On Tuesday the people of Alberta voted in a provincial election that usually ends up being utterly uneventful. But just an hour after polls closed, it had become clear that the social-democratic New Democratic Party (NDP), would be forming a majority government.
Across Canada, media outlets began to declare a miracle on the prairies, an Orange Spring and an Orange crush. Comments in my Facebook feed compared the event to Elizabeth Warren, Ralph Nader or Bernie Sanders being elected by a landslide in Texas. Energy stocks began to fall, and an energy fund manager called the victory “completely devastating.” Meanwhile, Twitter users celebrated, expressed disbelief, declared the coming of the apocalypse and threatened to leave Alberta for Saskatchewan.
A leftist party that had never held more than 16 seats in the 87-seat provincial legislature (and held only four seats at the time of the vote) had unseated a 44-year Progressive Conservative (PC) dynasty, in a province often known to outsiders as the Texas of Canada for its deeply conservative values, reliance on the oil industry and ranching culture. This is the home province of Stephen Harper, Canada’s ultraconservative prime minister, who has sought to dismantle everything from environmental regulations to the Fair Wages and Hours of Labour Act in one fell swoop. This was also a dynasty built on oil revenue that, over the last four decades, made it a popular destination for migrants (foreign and domestic) in search of jobs and the only province without a provincial sales tax.
Many reasons have been floated for this surprise victory: The populist Wildrose Party split the conservative vote, the PCs lost credibility because of a string of corruption scandals in recent years, an urban demographic shift that has elected progressive mayors in the two largest cities tilted the scales, and NDP leader Rachel Notley had a winning personality. There’s also the current recession. For decades, Alberta has taken pride in being debt-free, the wealthiest province in Canada and the main driver of its economy. In the 1980s and ’90s when I was growing up in Calgary — Alberta’s largest city, and the corporate headquarters of the province’s oil sands — nearly everyone I knew had a family member working in oil. Today those points of pride are no longer true. Since 2008, the province has run a budget deficit, and because of low oil prices, which will decrease royalty payments to Alberta, provincial revenue is expected to fall by $7 billion (Canadian) in the next year. In the private sector, tens of thousands of workers have been laid off.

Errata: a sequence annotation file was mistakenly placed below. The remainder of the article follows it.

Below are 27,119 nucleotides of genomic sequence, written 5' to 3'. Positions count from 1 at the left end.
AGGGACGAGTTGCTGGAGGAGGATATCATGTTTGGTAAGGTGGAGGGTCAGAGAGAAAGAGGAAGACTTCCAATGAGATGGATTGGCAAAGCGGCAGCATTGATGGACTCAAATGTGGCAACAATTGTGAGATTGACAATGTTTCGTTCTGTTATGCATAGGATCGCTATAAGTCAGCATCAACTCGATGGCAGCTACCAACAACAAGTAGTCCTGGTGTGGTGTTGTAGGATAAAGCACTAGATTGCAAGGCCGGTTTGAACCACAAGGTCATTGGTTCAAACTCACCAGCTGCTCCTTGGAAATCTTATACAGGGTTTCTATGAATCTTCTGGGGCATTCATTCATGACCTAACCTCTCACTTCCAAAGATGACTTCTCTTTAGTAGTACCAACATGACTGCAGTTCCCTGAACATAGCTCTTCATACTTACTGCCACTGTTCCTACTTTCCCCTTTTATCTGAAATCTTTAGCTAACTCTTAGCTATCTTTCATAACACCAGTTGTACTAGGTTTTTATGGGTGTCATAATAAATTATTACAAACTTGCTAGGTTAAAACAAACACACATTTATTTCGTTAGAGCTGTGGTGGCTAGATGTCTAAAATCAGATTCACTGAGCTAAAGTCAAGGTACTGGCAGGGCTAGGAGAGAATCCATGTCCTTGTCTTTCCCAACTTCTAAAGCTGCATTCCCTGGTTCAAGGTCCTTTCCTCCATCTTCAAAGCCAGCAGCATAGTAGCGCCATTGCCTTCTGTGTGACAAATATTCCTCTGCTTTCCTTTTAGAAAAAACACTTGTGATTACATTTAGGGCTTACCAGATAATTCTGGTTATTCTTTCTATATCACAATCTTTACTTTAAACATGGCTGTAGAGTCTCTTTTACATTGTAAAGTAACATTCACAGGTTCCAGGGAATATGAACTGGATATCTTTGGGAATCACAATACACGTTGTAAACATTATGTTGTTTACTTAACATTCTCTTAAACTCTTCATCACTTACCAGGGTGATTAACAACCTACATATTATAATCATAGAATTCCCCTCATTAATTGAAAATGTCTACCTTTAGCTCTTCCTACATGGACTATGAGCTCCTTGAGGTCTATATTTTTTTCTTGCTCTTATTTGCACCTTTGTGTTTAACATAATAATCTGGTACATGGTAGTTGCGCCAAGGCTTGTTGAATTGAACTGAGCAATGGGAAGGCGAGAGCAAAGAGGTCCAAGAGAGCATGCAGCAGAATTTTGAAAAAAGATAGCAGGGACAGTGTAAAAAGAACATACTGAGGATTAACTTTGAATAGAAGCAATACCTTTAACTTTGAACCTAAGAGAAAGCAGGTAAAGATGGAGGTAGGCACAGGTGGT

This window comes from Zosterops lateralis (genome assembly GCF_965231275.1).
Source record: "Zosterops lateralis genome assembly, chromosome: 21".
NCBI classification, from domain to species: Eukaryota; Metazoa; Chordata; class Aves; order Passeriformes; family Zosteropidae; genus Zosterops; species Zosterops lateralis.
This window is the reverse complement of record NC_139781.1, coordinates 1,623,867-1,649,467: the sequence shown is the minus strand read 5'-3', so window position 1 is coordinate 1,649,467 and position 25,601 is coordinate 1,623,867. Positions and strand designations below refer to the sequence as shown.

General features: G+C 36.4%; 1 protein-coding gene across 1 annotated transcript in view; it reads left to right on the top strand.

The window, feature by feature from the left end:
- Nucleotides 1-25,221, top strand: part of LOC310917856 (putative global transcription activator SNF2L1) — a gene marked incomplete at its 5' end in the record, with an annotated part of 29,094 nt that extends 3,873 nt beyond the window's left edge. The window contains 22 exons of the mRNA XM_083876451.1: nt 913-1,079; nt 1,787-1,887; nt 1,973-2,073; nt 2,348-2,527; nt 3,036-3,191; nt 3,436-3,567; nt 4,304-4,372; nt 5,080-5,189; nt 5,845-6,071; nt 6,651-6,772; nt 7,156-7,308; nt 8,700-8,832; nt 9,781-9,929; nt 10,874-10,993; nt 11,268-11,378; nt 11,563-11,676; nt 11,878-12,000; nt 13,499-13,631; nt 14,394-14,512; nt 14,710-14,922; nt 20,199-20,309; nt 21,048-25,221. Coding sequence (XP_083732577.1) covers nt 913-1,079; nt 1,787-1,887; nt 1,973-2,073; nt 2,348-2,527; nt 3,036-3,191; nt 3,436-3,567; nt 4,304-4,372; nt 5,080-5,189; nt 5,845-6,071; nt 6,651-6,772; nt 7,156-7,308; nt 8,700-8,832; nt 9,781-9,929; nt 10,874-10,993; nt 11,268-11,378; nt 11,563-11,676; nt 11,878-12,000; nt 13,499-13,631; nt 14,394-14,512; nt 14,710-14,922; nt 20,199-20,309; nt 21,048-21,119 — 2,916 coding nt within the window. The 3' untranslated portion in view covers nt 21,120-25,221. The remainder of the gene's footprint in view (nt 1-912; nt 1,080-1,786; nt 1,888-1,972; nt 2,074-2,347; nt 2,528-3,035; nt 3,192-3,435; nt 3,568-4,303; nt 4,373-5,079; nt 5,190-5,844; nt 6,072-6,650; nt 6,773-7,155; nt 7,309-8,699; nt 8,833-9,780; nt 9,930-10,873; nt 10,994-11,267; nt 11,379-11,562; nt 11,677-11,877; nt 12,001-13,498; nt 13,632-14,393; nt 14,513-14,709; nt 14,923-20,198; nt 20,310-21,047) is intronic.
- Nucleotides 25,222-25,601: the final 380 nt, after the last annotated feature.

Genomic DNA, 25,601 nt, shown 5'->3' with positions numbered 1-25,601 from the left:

Shortly before he called the election, PC Premier Jim Prentice relieved himself of blame for the recession, instructed Albertans to “look in the mirror” and presented an austerity budget with cuts across the board while leaving industry virtually untouched. The mirror comment was a PR misstep — it deflected responsibility onto ordinary Albertans — and in the next month, anger over this perceived inequity opened the way for an NDP platform that set its sights on the energy industry.
However, the NDP did not make the environment central to its platform, nor was it the area where they sought to reform industry. The party’s promises to phase out coal-fired plants and provide interest-free loans to retrofit homes and businesses with environmentally friendly technology were hidden in a section titled “Strong families, strong communities, healthy environments.” Although the NDP called for environmental regulations and standards to be tightened, this item was hardly discussed, and while Notley criticized the PC government’s foot dragging on creating a climate change plan, she didn’t specify how her party would address it.